Are perceptions reality? The ways in which our customers, end-users, and co-workers perceive us is certainly their reality. Since our relationships with each of those groups of people can affect our career success, our personal and professional reality is affected by their perceptions.
I recently received an email from a client asking for some ways to quickly change perceptions of the IT department in his organization. Here are my thoughts:
- There isn’t a quick solution. Changing perceptions occurs over time.
- Understand where the perceptions are coming from. It may be necessary to work on changing behaviors before you can change perceptions.
- Start by listening to the users. Of course, surveys can be helpful, but nothing beats actually meeting with users and hearing their concerns and perceptions firsthand. When we do that, we must remember that we’re just there to listen. Of course, we can answer questions, but our agenda is to hear what’s on their minds. A focus group is one way to do this. You can also meet with key stakeholders one-on-one to hear their thoughts. Be careful about placing too much weight on a single person’s feedback. Instead, look for trends.
- Practice MBWA or Management by Wandering Around. We learned about MBWA in a previous blog post and podcast. The idea is to get out from behind your desk and walk around among your end-users. Of course, for someone in a call center, that’s not an option, but for anyone who works directly with end-users, go pay them a visit. Ask how things are going. Don’t talk a lot, just listen and take notes.
- Remember, also, that user perceptions are their reality, whether we agree with them or not. Just the fact of taking the time to listen can alter perceptions, especially as users talk among themselves when we’re not there.
- Consider putting out a very simple monthly email report showing two or three key metrics related to service performance. It’s extremely important that it be very short, since most users may only read the subject line and, if we’re lucky, the first paragraph. At the bottom of the report, include a sentence stating how important it is for the IT department to fully support the users’ work and invite personal feedback. Include your contact info. Be consistent with the newsletter. If you start off doing it monthly, keep doing it monthly.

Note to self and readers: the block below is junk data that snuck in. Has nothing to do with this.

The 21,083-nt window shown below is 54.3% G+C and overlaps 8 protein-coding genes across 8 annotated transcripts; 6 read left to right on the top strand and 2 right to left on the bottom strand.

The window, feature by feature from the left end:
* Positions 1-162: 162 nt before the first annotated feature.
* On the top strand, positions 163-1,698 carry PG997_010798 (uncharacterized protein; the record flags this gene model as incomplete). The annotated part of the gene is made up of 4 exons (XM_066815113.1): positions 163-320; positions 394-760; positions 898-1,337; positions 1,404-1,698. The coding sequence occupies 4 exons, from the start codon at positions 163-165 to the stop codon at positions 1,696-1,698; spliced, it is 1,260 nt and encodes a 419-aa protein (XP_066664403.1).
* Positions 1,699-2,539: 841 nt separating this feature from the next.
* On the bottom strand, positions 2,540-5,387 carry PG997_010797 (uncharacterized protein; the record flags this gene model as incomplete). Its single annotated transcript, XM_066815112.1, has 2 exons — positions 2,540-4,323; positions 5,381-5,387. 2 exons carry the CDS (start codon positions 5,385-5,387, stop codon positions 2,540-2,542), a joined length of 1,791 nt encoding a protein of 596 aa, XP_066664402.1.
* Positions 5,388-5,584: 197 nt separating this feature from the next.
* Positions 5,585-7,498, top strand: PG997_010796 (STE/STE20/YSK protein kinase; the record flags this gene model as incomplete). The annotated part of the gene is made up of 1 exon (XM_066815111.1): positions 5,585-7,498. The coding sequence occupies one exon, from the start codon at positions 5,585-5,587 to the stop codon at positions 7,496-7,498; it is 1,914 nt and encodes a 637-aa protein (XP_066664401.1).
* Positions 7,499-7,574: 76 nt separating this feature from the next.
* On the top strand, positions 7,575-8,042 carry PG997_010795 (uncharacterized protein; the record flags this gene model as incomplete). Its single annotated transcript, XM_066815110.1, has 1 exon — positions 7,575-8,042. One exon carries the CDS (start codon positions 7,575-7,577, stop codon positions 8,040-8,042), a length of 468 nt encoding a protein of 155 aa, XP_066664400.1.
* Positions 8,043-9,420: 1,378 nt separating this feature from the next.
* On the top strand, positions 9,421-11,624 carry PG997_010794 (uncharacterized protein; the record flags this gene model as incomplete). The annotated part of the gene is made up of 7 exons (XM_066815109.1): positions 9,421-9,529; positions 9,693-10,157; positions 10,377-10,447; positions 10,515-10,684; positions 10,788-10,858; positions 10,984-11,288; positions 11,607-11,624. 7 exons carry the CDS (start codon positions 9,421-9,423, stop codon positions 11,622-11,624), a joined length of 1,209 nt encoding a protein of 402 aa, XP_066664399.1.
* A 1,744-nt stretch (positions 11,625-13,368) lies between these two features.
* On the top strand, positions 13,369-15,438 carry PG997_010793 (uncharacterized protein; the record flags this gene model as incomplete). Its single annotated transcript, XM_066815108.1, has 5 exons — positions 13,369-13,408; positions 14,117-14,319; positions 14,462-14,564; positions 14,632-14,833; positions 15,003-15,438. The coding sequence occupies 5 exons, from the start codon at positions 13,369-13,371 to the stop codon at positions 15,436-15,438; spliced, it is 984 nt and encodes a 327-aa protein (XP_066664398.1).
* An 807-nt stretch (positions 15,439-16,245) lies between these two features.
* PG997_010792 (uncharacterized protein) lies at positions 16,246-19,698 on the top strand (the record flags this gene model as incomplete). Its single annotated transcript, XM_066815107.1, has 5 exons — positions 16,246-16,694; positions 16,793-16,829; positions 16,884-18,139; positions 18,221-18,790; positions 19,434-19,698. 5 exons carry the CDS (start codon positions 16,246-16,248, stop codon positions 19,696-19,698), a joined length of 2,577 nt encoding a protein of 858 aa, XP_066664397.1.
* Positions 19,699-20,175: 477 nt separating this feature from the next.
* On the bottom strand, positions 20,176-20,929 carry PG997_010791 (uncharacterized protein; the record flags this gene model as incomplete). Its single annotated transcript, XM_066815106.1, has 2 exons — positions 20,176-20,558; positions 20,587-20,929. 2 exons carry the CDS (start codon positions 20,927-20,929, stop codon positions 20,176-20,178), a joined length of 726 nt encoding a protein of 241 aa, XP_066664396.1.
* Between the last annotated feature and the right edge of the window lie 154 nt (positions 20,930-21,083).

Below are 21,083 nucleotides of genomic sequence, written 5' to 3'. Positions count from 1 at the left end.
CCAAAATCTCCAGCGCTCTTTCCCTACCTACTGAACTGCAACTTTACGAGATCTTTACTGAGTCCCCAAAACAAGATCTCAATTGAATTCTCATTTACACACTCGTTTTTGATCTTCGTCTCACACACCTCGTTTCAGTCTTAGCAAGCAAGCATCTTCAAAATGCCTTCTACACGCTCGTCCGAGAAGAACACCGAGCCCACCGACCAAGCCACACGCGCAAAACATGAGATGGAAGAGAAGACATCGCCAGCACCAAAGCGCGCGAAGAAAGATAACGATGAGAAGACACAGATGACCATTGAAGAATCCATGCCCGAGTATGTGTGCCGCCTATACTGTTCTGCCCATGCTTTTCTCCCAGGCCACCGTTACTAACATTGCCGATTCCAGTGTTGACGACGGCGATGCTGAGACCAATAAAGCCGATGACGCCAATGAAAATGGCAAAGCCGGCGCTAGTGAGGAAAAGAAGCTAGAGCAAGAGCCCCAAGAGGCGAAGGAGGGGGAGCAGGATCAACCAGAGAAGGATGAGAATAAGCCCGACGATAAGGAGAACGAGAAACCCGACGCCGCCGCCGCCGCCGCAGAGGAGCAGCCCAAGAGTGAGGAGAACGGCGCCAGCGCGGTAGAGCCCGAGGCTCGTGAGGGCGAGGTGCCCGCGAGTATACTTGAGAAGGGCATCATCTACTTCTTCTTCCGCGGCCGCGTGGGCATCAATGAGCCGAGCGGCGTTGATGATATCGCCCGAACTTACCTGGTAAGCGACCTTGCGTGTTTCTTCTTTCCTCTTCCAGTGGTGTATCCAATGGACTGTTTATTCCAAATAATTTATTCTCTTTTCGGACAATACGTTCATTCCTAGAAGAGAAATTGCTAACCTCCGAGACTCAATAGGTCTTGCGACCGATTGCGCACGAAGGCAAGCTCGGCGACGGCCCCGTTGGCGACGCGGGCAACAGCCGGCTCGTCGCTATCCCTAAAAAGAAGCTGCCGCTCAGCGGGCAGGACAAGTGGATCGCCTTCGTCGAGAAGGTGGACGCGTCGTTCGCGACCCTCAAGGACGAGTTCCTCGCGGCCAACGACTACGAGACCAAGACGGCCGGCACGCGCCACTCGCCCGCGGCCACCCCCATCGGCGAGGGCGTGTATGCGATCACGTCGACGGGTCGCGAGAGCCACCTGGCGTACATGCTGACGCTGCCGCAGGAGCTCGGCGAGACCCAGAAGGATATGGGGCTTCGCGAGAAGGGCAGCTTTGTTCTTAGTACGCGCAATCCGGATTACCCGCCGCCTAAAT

- In most organizations, there are people who are influential with others. Find those people and either ask for their help directly, or make a point of letting them know how things have changed for the better. Solicit their input and feedback.
- Remember that perceptions are based on how things appear. Make sure you and your staff are dressing, acting, and speaking appropriately for the organization. In other words, notice how others in your organization dress, act, and speak and tailor your behaviors similarly. Does this mean it’s necessary to give up individuality? Frankly, that depends on the organization. Some organizations are very tolerant, or even encouraging of individualism. Others have no tolerance for it whatsoever. Look around the organization, talk with your supervisors and colleagues to get a sense of what works within your particular organization. It’s important to know whether an individual and the organization are a good fit.
Changing perceptions starts with a close examination of where those perceptions originated. It may be necessary to change behaviors before perceptions will change. And, give it time.
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